The charming chair, the children’s chair,
The chopped and chipped but chosen chair
To think our fortune waited there
Down the back of the chair.

by Margaret Mahy

For more information on poet and author, Margaret Mahy, see:


Tuesday, August 1, 2017

Tuesday Poem: "Identity" by Håkan Sandell

His identity was always wandering, and though it
was as a lackadaisical dandy that we knew him first,
the old bottles filled with new wine:
then he was an actor, then half a poet,
later on a mechanic, in a motorcycle gang,
though only a minor cog in its design,
then a businessman, then with a (thinning) ponytail again,
appearing in constantly changing shapes.
But when drunk he very precisely with his knife
would carve into his arm his beloved’s name,
so that repeatedly, over two decades, it came
dripping onto the table, always the same,
the living letters a blood-red flame
welling from themselves, from the scar of her name.

     -- Håkan Sandell (translated from the Swedish by Bill Coyle)

For more information about the poet, Hokan Sandell, see:

Tuesday, July 18, 2017

Tuesday Poem: "An Arrangement for Seeing Children" by Edwin Brock

You were born in the front room
of a house behind the police station
and because I was a policeman
the midwife let me stay to watch.

You were not much trouble or so it seemed to me.
She groaned only intermittently
and the lady let me hold her hand.
At the moment of delivery

you managed to get your navel cord caught
like a silk strand around your throat
and this was a symbol I could understand
having done the same thing all my life.

I was not much interested in you then,
you looked as if you had been crudely carved in marble,
but I helped give you your names,
hoping you would fit them as you grew.

When you grew we pointed cameras at you
we stopped you playing, badgered you to stand still,
clicked the little button at the side
and then went on with what we had been doing.

That was all that parenthood required –
you fixed inside a cardboard box.
Thus you would not be forgotten
no matter how faulty our two memories.

And we two? We had reasons and excuses of our own.
We had our lives to lead, each other to enjoy
and a theory about not pampering our children.
We fed you, clothed you and used you by the names that we had chosen.

Now as you know we have broken - I live in one house
and you in another where I call on Saturdays.
I will never be able to explain why this is so
never having understood it for myself.

I know only that your red and freckled head
which waves out of our window points at me –
half way to the bus stop I hear your shutter click
as the road's curve covers me.

And I pray the picture you have taken
will be fogged and faulty
and that you will go on happily
with the things you had been doing.

by Edwin Brock

Photo Credit: Enitharmon Press

For more information on the poet, Edwin Brock, see:

Tuesday, July 11, 2017

Tuesday Poem: "My Blue Piano" by Else Lasker-Schüler

At home I have a blue piano.
But I can't play a note.

It's been in the shadow of the cellar door
Ever since the world went rotten.

Four starry hands play harmonies.
The Woman in the Moon sang in her boat.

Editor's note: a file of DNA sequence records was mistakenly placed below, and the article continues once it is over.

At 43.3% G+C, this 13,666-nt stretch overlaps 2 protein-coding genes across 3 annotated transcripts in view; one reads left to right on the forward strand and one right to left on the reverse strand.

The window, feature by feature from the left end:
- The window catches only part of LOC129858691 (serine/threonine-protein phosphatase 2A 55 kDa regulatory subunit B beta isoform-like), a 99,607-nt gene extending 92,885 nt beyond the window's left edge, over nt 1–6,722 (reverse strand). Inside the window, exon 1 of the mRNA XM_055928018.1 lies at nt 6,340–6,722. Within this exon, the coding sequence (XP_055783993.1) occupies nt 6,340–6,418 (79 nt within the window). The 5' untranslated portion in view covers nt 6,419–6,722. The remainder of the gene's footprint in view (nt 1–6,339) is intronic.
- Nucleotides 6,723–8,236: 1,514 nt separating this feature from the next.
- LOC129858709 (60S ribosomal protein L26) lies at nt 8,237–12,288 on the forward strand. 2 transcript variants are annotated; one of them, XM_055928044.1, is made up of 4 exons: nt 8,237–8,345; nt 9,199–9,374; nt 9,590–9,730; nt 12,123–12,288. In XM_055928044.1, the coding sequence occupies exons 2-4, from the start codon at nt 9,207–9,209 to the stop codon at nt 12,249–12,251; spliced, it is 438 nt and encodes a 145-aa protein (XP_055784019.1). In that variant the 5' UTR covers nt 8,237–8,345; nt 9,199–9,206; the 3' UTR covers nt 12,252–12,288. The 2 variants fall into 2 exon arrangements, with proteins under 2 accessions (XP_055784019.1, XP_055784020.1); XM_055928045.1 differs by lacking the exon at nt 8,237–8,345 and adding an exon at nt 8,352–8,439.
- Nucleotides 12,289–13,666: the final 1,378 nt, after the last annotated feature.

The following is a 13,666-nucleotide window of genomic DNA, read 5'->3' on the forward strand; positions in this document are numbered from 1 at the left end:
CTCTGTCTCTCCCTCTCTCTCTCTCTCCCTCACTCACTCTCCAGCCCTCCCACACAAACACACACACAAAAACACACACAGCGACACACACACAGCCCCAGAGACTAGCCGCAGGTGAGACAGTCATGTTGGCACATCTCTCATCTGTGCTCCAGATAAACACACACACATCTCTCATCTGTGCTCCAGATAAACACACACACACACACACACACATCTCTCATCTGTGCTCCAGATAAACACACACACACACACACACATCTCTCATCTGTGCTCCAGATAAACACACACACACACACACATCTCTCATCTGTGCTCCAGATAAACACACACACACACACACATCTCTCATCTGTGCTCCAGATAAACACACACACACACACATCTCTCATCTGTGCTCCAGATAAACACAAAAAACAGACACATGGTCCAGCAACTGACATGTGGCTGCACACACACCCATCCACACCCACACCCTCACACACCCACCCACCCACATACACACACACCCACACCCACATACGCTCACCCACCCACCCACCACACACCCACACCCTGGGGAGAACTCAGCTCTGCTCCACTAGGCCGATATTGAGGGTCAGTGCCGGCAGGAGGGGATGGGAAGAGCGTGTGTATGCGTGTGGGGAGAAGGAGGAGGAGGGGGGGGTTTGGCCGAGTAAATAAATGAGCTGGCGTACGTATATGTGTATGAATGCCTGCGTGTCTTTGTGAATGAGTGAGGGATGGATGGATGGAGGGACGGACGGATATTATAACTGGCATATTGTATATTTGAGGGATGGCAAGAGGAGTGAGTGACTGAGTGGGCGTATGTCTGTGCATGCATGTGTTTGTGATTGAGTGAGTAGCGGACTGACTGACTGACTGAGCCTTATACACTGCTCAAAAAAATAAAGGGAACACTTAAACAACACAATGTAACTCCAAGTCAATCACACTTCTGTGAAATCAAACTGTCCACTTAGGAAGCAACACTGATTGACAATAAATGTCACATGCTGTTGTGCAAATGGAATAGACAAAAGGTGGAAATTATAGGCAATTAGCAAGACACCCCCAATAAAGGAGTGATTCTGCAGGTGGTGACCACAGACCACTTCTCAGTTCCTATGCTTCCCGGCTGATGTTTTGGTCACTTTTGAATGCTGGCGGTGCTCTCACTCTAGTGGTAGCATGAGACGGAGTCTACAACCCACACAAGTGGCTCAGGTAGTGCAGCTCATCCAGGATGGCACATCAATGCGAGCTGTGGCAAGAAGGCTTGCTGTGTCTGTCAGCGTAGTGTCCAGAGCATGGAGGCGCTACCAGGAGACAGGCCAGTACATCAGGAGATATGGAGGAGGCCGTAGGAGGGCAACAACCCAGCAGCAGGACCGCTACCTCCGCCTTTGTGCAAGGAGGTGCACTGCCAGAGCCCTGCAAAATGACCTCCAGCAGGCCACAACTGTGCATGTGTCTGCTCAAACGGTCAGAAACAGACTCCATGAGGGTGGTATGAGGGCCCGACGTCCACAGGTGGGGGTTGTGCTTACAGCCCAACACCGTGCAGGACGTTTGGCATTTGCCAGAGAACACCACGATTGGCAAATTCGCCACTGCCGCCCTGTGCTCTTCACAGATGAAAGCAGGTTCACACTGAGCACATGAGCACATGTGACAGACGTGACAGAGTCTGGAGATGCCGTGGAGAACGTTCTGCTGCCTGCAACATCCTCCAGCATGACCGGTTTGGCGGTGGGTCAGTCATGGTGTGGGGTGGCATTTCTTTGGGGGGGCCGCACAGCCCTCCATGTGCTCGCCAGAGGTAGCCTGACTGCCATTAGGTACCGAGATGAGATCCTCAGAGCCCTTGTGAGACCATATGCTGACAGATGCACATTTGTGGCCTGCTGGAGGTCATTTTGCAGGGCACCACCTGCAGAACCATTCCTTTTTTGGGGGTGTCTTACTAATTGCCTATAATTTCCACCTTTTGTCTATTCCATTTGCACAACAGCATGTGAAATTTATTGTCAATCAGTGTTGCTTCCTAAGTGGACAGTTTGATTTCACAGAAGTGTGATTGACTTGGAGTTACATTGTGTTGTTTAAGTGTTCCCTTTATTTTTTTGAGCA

Now only rats dance to the clanks.
The keyboard is in bits.

I weep for what is blue. Is dead.
Sweet angels, I have eaten

Such bitter bread. Push open
The door of heaven. For me, for now --

Although I am still alive --
Although it is not allowed.

by Else Lasker-Schüler (translated from the German by Eavan Boland)

For more information about the poet, Else Lasker-Schuler, see:


Tuesday, July 4, 2017

Tuesday Poem: "Poetry" by Marianne Moore

I, too, dislike it: there are things that are important beyond all this fiddle.
Reading it, however, with a perfect contempt for it, one discovers in
it after all, a place for the genuine.
Hands that can grasp, eyes
that can dilate, hair that can rise
if it must, these things are important not because a
high-sounding interpretation can be put upon them but because they are
useful. When they become so derivative as to become unintelligible,
the same thing may be said for all of us, that we
do not admire what
we cannot understand: the bat
holding on upside down or in quest of something to

eat, elephants pushing, a wild horse taking a roll, a tireless wolf under
a tree, the immovable critic twinkling his skin like a horse that feels a flea, the base-
ball fan, the statistician –
nor is it valid
to discriminate against ‘business documents and school-books’;
all these phenomena are important. One must make a distinction
however: when dragged into prominence by half poets, the result is not poetry,
nor till the poets among us can be
‘literalists of the imagination-‘ above

insolence and triviality and can present

for inspection, ‘imaginary gardens with real toads in them,’ shall we have
it. In the meantime, if you demand on one hand,
the raw material of poetry in
all its rawness, and
that which is on the other hand
genuine, then you are interested in poetry.

by Marianne Moore

For more information about poet, Marianne Moore, see:

Tuesday, June 27, 2017

Tuesday Poem (Actually Prose this time around): "Global Village" by Andrew M. Bell

“For my family very good, we no complain. Live Byron Street, got a few small tree, cut away all the old one. Boss, he's a open-a shop in 1954. I'm-a workin' for him since 1968.”
There are large Italian and Greek communities and smaller groups from Netherlands, Germany, Poland, Yugoslavia and South-East Asia.